In today’s episode, we will cover the following key takeaways:
- If we increase our customer retention rate by 5%, it can lead to an increase in 25-95% of profit.
- The key component to customer retention is creating an excellent customer experience.
- Studies have shown that businesses often rate their customer service much higher than their customers.
- To create great customer service we should fix our internal company culture and be consistent.
The 5% Bump System
Dr. Kelly’s first business failed, but through coaching and learning he was able to achieve the seven figure mark with his current business. Since then, he has had clients double and triple their business over the years by using his systems and strategies. This system he uses is what he called the 5% bump system.
Harvard Business Review ran a study where they found that if you increase your customer retention rate by 5%, it can lead to an increase in 25-95% of profit. With Dr. Kelly’s strategy, he focuses on increasing customer retention and reducing customer churn, rather than focusing solely on attracting new customers. He wants to increase his customer retention rate by 5%.
“The key component to [customer retention] is creating an excellent customer experience and having better customer service,” Dr. Kelly said. “You do that by making your customers, your patients, your clients feel important, valuable, and special when they are interacting with your business each and every time.”
When we make our customers feel important and valuable, they will want to return to us again and again. Dr. Kelly’s best monetization secret is focusing on giving the best customer service possible. When we create a happy customer, we create a loyal customer. They don’t just buy again; they also refer their friends and family.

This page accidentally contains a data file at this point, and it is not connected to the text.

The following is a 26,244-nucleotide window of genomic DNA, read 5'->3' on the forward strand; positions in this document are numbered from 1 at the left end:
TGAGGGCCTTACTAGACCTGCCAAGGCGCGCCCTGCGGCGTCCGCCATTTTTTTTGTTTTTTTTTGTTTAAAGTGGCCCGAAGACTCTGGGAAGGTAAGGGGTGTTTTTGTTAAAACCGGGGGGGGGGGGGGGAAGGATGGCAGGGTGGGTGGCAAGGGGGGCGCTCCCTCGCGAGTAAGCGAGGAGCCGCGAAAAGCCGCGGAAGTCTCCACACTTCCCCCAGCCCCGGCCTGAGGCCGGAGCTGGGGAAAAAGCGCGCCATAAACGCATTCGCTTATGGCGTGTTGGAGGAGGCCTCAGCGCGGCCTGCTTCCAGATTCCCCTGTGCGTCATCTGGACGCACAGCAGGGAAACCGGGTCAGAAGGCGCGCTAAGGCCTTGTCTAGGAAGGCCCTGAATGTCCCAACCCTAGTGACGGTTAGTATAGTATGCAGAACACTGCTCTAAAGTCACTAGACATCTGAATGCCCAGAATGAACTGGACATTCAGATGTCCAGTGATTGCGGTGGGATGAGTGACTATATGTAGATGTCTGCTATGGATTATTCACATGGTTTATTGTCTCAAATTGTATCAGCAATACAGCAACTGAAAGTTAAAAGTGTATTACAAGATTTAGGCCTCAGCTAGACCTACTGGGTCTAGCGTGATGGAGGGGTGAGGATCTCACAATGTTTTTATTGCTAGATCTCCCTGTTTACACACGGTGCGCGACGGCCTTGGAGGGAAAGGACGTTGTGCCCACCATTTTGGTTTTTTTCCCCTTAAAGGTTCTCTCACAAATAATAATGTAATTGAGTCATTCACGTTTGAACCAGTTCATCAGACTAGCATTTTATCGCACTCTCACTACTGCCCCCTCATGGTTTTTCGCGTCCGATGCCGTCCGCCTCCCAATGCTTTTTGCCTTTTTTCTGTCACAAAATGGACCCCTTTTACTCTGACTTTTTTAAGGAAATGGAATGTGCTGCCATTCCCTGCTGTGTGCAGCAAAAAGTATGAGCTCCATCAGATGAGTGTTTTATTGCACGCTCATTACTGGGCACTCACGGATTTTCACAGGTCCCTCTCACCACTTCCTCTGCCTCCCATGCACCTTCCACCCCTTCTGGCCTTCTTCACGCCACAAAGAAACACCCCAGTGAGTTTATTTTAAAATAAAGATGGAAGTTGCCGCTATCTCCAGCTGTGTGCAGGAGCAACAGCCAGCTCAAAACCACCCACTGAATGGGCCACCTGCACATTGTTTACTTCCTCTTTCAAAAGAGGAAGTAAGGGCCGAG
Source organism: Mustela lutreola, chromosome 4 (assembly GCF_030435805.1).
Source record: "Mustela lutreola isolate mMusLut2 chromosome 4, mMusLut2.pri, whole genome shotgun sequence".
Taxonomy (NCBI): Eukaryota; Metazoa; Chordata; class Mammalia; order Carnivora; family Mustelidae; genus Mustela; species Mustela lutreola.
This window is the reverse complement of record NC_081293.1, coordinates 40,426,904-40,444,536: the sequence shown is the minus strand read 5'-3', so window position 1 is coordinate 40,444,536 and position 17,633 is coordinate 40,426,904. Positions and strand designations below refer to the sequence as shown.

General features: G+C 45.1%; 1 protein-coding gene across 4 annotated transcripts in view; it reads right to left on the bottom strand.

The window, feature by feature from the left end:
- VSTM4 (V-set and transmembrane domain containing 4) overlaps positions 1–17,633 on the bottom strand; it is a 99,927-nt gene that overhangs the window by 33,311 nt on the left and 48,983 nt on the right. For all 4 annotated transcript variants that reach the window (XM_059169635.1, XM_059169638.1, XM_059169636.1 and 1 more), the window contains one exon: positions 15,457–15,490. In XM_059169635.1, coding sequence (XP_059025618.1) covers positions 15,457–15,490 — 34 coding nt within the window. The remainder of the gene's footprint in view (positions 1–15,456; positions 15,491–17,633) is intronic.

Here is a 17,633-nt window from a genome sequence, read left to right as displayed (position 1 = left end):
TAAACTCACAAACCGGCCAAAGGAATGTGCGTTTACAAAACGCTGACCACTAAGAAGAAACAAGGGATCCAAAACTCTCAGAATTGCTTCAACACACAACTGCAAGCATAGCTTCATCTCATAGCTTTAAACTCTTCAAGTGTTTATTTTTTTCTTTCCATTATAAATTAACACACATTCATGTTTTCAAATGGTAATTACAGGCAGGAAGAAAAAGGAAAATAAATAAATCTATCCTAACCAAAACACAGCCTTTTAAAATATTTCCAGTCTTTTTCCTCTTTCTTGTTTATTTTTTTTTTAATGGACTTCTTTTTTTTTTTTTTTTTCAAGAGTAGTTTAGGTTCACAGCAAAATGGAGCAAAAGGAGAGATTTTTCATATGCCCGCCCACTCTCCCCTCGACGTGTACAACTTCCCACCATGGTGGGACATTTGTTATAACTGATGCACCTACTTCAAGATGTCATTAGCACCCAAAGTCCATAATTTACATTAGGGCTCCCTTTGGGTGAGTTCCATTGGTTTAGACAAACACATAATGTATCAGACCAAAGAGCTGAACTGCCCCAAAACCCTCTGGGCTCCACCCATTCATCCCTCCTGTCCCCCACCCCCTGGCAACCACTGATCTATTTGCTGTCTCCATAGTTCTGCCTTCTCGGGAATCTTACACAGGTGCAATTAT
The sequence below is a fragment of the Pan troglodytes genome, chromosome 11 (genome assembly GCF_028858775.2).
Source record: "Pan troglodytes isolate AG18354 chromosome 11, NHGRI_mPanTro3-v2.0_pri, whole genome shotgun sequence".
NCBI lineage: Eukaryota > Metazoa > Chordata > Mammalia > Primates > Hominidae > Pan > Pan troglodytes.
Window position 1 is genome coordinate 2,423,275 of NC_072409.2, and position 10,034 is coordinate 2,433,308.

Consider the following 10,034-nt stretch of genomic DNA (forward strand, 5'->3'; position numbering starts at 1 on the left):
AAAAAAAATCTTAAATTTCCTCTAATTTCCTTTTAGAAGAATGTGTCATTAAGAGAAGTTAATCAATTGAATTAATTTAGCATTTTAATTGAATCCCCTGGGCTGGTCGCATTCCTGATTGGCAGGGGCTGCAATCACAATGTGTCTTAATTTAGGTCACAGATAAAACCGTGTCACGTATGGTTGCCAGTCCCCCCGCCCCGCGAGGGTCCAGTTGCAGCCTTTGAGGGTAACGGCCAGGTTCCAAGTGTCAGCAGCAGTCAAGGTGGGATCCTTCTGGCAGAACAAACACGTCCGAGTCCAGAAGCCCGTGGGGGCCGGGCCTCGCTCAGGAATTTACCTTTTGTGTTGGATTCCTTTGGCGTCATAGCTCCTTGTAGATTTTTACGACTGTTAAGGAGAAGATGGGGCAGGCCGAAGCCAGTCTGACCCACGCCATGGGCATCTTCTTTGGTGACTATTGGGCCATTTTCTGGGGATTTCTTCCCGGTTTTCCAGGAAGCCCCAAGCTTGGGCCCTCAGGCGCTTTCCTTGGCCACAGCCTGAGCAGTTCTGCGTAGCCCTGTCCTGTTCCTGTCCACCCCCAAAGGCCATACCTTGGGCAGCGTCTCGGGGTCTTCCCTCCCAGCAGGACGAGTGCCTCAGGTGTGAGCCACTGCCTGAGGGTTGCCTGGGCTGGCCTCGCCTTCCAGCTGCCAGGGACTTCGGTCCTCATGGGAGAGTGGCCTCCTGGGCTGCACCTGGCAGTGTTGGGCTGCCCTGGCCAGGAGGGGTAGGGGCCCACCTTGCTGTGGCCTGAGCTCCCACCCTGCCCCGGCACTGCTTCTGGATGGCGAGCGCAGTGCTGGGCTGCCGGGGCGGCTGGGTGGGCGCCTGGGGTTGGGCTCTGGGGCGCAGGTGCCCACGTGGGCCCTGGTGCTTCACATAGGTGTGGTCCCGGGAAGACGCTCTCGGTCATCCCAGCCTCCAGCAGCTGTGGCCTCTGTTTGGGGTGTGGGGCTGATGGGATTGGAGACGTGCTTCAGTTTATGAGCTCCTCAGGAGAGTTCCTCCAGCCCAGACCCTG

“Focus on the retention and on treating those customers in a valuable manner to create that loyalty,” Dr. Kelly said. “Create those relationships where the customer would rather die than leave your business. That leads to referrals and leads to growth. It leads to massive profits when done properly.”
Amazon is a great example of a business that focuses on making their customers feel valuable. If a customer isn’t satisfied with their product, Amazon makes it easy for them to return the product or get a replacement. Because of this hassle-free customer experience, many people are loyal to using Amazon again and again.
Chick-Fil-A is another great example of a company that has a culture of putting the customer first. They teach their employees how to treat their customers right and train them to say “my pleasure” after each customer interaction.
“I’m convinced that it’s not because of their food, . . . but it’s really that culture. It’s the feeling you get by doing business with them that really keeps those customers coming back for more,” Dr. Kelly said.
How to Fix Customer Service Problems
The key to customer retention is great customer service. However, many companies struggle in this regard, especially since the pandemic. Due to COVID-19, many businesses had to go completely online, or create an online aspect of their business if they didn’t already have it. Going online has created some challenges, especially in regard to providing great customer service.